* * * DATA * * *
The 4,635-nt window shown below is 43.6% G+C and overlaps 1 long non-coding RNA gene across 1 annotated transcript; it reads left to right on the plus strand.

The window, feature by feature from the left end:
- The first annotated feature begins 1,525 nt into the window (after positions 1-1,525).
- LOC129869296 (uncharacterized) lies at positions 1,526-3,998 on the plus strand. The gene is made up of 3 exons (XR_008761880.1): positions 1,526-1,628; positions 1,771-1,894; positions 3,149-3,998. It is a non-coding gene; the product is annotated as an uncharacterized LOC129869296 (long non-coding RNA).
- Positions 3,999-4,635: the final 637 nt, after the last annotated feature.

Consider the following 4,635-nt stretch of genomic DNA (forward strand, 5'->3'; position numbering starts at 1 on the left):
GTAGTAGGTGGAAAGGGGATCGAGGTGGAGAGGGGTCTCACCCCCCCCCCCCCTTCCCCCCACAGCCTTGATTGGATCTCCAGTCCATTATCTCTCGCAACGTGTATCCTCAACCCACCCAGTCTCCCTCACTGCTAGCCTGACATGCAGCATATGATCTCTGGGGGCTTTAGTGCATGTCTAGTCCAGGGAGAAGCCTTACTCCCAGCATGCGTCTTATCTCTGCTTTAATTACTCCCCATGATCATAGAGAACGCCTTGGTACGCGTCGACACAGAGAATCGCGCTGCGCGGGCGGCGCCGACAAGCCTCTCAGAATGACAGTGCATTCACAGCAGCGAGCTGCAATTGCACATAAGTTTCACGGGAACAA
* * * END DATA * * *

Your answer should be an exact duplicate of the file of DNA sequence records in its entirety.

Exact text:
The 4,635-nt window shown below is 43.6% G+C and overlaps 1 long non-coding RNA gene across 1 annotated transcript; it reads left to right on the plus strand.

The window, feature by feature from the left end:
- The first annotated feature begins 1,525 nt into the window (after positions 1-1,525).
- LOC129869296 (uncharacterized) lies at positions 1,526-3,998 on the plus strand. The gene is made up of 3 exons (XR_008761880.1): positions 1,526-1,628; positions 1,771-1,894; positions 3,149-3,998. It is a non-coding gene; the product is annotated as an uncharacterized LOC129869296 (long non-coding RNA).
- Positions 3,999-4,635: the final 637 nt, after the last annotated feature.

Consider the following 4,635-nt stretch of genomic DNA (forward strand, 5'->3'; position numbering starts at 1 on the left):
GTAGTAGGTGGAAAGGGGATCGAGGTGGAGAGGGGTCTCACCCCCCCCCCCCCTTCCCCCCACAGCCTTGATTGGATCTCCAGTCCATTATCTCTCGCAACGTGTATCCTCAACCCACCCAGTCTCCCTCACTGCTAGCCTGACATGCAGCATATGATCTCTGGGGGCTTTAGTGCATGTCTAGTCCAGGGAGAAGCCTTACTCCCAGCATGCGTCTTATCTCTGCTTTAATTACTCCCCATGATCATAGAGAACGCCTTGGTACGCGTCGACACAGAGAATCGCGCTGCGCGGGCGGCGCCGACAAGCCTCTCAGAATGACAGTGCATTCACAGCAGCGAGCTGCAATTGCACATAAGTTTCACGGGAACAA